The 14-member State Transportation Board exercises general control and supervision of GDOT, according to the GDOT web site.
The Board names the GDOT Commissioner, designates which public roads are encompassed within the state highway system, approves long-range transportation plans, oversees the administration of construction contracts, and authorizes lease agreements, according to the web site.
Dials Mill Road
Boswell Properties also is listing more than nine tracts at or near the Dials Mill Road interchange with SR 316.
Design work on an interchange for that roadway and nearby Dials Mill Extension are still being worked out.
At present, a full interchange is planned for Dials Mill Road.
Sharon Thelen, president of the Dials Mill Plantation Property Owners Association, has been a frequent critic of that plan, saying that alternatives would have less impact on residential development in that area of the county.
In November of last year, the Oconee County Industrial Development Authority agreed to donate to the state a 13-acre parcel south of SR 316 between Dials Mill Road and McNutt Creek Road for a new Georgia Department of Driver Services Customer Service Center.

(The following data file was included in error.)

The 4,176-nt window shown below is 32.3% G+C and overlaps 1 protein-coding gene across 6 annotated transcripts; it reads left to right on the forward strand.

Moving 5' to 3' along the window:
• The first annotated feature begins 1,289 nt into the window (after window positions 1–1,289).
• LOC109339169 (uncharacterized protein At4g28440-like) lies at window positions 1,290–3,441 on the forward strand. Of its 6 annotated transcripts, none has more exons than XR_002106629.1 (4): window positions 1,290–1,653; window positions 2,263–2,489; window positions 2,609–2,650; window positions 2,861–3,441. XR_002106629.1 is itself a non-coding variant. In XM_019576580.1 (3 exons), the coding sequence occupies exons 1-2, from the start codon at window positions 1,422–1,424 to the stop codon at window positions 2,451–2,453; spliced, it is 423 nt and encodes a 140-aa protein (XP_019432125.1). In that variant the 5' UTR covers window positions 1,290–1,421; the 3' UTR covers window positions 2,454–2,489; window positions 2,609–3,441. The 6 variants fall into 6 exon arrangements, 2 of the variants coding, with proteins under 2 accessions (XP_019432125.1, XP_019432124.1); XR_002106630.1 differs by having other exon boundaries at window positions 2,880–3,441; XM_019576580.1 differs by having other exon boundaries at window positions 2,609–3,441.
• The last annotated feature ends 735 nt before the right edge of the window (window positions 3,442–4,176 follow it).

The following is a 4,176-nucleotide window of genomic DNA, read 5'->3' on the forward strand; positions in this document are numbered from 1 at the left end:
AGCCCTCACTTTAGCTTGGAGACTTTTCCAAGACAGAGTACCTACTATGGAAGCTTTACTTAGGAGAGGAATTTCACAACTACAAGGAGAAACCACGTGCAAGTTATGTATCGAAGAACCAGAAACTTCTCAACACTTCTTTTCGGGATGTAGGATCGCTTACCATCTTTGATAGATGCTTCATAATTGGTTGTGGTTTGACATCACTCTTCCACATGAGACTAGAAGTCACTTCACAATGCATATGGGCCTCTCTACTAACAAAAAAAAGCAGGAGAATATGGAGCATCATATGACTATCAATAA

Access to that facility from SR 316 is still in the planning stages.
Boswell is a graduate of the University of Georgia’s Terry College of Business with a major in real estate. He also attended Georgia Tech.
He is president and owner of the Boswell Group, which includes insurance, real estate and appraisal companies.
According to an interview Brittany Wagner did with Boswell when he was chair of the Board of Transportation in 2017, and that was published in the GDOT magazine Milepost, Boswell got his real estate license in 1966 and founded his company in 1995.
“When I opened my business in 1995, the timing was perfect,” Boswell is quoted as saying in the magazine article, which is on the GDOT web site.
“There was very little commercial development in Oconee County,” he said, “but it was growing and I was fortunate to sell sites to Lowe’s, Home Depot, and Walmart within a three-year span.”
Boswell put his name forward for the State Transportation Board in 2013 after working with GDOT to receive approval for a real estate project, Wagner wrote.
“My experience with the Department made me think that serving the people of CD 10 would be something I would enjoy, and I could also be helpful to the state of Georgia,” she quotes Boswell as saying.
“I’m glad I did it,” Boswell is quoted as saying. “It’s something that’s very rewarding.”